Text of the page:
richaelMother Moon ushers in the deep intimacy of night-time where we encounter all of our shadow selves. Her great luminosity gifts us privacy for our suffering, opportunity for refuge, and means for escape. Her vessel represents the “dark night of the soul” but too, affords us a cycle for reflection and preparation. Moon’s medicine aided my enslaved ancestors to survive and her energies will continue our healing today across time and space.

Whether we follow the sun or moon, we can be assured that a search for realities better than the ones we occupy is a wise strategy against the backdrop of such an explosively vulnerable period. I look forward to bringing together our power, resilience, and wisdom in service to bloom.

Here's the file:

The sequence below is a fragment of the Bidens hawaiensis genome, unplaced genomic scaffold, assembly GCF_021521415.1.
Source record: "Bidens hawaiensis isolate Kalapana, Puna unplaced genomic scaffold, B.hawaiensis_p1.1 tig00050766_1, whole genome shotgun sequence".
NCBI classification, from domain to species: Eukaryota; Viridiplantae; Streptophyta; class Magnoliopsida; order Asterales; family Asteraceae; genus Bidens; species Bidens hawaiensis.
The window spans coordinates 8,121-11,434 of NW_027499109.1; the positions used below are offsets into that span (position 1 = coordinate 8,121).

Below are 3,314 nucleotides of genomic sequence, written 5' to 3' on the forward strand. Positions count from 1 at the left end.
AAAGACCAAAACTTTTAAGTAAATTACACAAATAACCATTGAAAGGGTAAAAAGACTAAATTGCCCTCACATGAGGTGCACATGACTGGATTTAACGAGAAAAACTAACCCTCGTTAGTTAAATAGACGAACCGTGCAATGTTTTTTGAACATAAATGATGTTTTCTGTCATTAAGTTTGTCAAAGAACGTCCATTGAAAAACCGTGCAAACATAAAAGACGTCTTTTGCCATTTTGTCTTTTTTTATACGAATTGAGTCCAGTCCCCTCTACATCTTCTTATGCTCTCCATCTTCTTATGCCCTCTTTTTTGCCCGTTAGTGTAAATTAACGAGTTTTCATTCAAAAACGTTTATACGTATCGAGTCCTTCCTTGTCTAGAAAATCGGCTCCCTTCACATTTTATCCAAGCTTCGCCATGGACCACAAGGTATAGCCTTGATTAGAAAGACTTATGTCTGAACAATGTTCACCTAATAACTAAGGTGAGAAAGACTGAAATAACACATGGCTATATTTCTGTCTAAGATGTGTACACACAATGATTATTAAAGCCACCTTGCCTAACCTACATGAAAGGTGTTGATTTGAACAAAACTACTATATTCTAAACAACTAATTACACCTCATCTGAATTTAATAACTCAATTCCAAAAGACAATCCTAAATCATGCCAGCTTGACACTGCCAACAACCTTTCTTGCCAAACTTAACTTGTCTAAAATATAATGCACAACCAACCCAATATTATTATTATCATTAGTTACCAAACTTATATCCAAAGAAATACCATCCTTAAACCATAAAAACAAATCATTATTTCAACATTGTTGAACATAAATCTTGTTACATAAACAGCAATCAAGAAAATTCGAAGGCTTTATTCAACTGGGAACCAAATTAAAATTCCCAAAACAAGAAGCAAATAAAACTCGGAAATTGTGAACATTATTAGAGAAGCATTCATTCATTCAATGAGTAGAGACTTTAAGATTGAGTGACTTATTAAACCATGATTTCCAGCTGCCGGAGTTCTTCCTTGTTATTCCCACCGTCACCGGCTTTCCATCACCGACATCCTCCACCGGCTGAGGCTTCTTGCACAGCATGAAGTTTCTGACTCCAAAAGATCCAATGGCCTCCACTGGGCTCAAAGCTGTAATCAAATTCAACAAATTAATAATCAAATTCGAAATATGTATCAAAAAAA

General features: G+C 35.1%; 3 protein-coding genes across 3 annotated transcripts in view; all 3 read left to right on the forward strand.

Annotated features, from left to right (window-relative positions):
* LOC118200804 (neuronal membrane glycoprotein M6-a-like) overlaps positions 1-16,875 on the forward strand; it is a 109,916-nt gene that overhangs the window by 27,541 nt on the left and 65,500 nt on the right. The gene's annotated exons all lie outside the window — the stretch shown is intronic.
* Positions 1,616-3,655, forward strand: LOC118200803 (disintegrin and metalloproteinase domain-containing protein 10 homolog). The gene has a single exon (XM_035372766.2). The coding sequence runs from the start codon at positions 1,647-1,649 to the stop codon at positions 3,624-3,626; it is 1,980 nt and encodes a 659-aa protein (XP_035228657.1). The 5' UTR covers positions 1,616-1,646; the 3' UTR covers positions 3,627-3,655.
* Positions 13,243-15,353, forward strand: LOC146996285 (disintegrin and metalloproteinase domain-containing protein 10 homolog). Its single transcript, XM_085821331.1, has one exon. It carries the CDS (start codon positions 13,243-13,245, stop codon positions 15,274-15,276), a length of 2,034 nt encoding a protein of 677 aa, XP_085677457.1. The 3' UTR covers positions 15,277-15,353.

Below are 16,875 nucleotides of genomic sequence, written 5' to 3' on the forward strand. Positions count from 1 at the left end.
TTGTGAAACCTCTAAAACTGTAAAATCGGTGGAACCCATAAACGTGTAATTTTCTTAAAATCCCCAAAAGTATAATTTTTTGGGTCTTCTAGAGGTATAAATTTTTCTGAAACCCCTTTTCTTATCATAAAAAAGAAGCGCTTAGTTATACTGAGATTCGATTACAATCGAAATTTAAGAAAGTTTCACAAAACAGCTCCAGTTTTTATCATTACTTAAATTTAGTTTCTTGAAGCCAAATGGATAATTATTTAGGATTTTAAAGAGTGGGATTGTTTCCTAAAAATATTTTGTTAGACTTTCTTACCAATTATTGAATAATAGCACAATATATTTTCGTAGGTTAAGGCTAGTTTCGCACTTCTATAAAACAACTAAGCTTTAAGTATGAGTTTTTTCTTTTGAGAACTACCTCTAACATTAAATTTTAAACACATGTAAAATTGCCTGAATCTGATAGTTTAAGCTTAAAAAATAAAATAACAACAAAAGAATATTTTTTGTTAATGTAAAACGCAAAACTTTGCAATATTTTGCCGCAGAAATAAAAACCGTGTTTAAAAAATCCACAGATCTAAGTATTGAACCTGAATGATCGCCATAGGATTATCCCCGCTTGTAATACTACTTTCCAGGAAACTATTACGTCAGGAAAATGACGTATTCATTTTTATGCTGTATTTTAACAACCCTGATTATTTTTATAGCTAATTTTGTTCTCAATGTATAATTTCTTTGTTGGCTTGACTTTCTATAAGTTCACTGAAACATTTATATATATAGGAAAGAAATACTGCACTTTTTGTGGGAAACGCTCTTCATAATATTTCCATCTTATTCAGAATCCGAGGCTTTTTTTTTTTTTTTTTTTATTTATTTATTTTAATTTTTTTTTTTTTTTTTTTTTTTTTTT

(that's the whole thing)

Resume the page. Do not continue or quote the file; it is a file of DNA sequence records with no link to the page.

Richael Faithful will be speaking at the Warmth of Other Suns Conference this week. You can find out more information here.

Richael Faithful is an African-American healer raised in Virginia. She/They serves as Shaman-in-Residence at Freed Bodyworks, a body-positive wellness center based in Washington DC, and birthed Conjure! Freedom Collective, a group of creative healers committed to healing trauma from U.S. slavery, ending racial caste, and building a love politic. Her/their main areas of practice are energy healing, spiritual counseling, and sacred drumming. Faithful, before her/their integration as a traditional healer, was a community organizer and peoples’ civil rights lawyer.

*All pictures courtesy of Richael Faithful.


Joining the Action Alliance adds your voice to making change in Virginia. Start your membership today or call.